CARES has partnered with the Singapore-ETH Centre to collaborate on the next phase of Cooling Singapore, an interdisciplinary project which aims to mitigate the urban heat island effect in Singapore.

Cooling Singapore was launched in 2017 and is hosted by the Singapore-ETH Centre, which was established by ETH Zürich at the Campus for Research Excellence and Technological Enterprise (CREATE). The first phase of the Cooling Singapore project (2017-2018) focused on assessing Singapore’s urban heat island effect and outdoor thermal comfort in order to identify potential heat mitigation measures. This work allowed identification of knowledge and technology gaps for future work.

With its warm and humid climate, Singapore already experiences hot weather year-round. It is also particularly susceptible to the urban heat island effect, which is generally worse in built-up areas where buildings and roads trap not only heat from the sun, but that generated by industry and transportation. This combination of factors, along with climate change, means that Singapore is warming at twice the rate of the rest of the world. Cooling Singapore tackles urban heat caused by the urban environment. Even small improvements in this area can make a difference in the health and comfort of the population.


Singapore’s high building density increases urban heating. 


CARES is partnering with Cooling Singapore in its third research phase (Cooling Singapore 2.0), which aims to develop a Digital Urban Climate Twin of Singapore. This platform will bring together several computational models (environmental, land surface, industrial, traffic, building and energy) to investigate ways to reduce Singapore’s urban heat and mitigate its effects. The Digital Urban Climate Twin will also allow researchers to trial various scenarios and predict the impact they may have on urban environment.

CARES’ contribution to Cooling Singapore 2.0 will be in evaluating the anthropogenic heat emissions from industry in Singapore by developing energy models. Ultimately, these energy models will be fed into the Digital Urban Climate Twin. CARES will also be developing models to simulate the effect of potential mitigation strategies on the anthropogenic heat emissions from industry in Singapore.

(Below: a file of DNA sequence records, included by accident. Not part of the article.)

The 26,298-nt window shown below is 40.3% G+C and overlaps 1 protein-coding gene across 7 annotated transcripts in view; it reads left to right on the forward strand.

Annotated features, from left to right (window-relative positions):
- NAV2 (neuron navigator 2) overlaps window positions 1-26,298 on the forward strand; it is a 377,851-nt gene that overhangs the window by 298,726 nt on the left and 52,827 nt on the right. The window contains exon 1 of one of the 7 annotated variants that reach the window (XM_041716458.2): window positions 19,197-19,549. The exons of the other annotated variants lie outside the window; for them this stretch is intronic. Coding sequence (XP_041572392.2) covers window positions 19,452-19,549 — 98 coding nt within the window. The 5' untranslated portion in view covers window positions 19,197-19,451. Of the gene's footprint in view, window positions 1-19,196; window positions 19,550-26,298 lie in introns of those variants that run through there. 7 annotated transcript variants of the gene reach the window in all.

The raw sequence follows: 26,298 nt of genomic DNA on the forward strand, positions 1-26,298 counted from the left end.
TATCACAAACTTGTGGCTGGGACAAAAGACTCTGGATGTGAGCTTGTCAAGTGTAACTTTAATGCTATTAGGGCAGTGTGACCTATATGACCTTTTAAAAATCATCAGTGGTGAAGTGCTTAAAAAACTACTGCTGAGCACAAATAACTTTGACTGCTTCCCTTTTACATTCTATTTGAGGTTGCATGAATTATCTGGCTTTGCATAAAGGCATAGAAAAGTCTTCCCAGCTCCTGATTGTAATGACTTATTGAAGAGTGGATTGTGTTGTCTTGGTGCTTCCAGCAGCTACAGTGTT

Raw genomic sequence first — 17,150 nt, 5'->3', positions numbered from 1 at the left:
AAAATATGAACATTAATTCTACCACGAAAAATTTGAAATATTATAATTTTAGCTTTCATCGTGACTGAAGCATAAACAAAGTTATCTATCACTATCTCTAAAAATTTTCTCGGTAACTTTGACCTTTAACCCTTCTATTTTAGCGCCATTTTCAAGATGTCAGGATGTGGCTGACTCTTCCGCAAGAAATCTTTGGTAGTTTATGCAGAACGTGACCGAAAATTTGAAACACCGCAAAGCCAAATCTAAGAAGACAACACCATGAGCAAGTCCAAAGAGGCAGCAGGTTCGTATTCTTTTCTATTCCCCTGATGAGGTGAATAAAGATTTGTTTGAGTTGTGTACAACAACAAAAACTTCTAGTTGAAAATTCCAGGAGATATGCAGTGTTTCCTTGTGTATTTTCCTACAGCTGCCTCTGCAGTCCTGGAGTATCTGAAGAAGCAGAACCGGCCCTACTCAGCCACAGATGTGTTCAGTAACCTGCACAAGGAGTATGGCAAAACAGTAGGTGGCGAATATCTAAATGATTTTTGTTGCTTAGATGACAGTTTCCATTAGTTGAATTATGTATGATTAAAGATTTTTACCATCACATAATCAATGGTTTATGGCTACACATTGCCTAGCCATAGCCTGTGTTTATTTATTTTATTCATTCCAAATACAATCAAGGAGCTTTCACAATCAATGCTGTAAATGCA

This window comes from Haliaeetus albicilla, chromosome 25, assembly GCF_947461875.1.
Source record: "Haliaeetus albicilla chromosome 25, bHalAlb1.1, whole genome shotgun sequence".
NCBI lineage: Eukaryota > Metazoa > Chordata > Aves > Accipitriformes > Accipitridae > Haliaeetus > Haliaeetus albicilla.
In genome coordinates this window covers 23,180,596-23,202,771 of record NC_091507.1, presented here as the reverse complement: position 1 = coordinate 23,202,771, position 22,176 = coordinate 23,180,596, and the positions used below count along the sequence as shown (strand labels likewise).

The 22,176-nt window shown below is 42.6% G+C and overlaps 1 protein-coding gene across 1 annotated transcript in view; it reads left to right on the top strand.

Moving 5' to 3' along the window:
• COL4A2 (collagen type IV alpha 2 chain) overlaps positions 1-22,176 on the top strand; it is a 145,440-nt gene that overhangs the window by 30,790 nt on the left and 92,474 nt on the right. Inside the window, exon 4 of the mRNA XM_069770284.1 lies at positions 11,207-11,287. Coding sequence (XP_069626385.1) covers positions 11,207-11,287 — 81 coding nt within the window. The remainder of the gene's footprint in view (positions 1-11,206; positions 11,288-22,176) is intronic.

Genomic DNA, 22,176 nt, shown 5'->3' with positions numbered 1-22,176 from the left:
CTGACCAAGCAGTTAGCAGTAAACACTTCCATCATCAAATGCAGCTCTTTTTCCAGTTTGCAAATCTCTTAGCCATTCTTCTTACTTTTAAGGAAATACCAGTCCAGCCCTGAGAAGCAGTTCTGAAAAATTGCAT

In addition to Cooling Singapore, CARES and the Singapore-ETH Centre are also working together on another project to better analyse and therefore improve Singapore’s energy usage. This project is also developing a digital twin to model energy data for better city planning and policy frameworks.

Professor Markus Kraft, CARES Director, said, “I am very happy that CARES has been able to join the Singapore-ETH Centre as they continue their important research into Singapore’s heat challenge.”

Other partners in Cooling Singapore 2.0 include the Singapore Management University, Singapore-MIT Alliance for Research and Technology, the Technical University of Munich’s TUMCREATE and National University of Singapore.



The Cambridge Centre for Advanced Research and Education in Singapore (CARES) was established in 2013 as the University of Cambridge’s first research centre outside the UK. It brings together researchers from the University of Cambridge, Nanyang Technological University and National University of Singapore to work on problems relevant to Singapore and the world at large.


About SEC

The Singapore-​ETH Centre (SEC) was established in 2010 by ETH Zürich – The Swiss Federal Institute of Technology and Singapore’s National Research Foundation (NRF). As ETH Zürich’s only research centre outside of Switzerland, the centre has strengthened the research capacity of ETH Zürich to develop sustainable solutions to global challenges in Switzerland, Singapore and the surrounding regions.



This research is supported by the National Research Foundation, Prime Minister’s Office, Singapore, under its Campus for Research Excellence and Technological Enterprise (CREATE) programme. CREATE is an international collaboratory housing research centres set up by top universities. At CREATE, researchers from diverse disciplines and backgrounds work closely together to perform cutting-edge research in strategic areas of interest, for translation into practical applications leading to positive economic and societal outcomes for Singapore. The interdisciplinary research centres at CREATE focus on four areas of interdisciplinary thematic areas of research, namely human systems, energy systems, environmental systems and urban systems.

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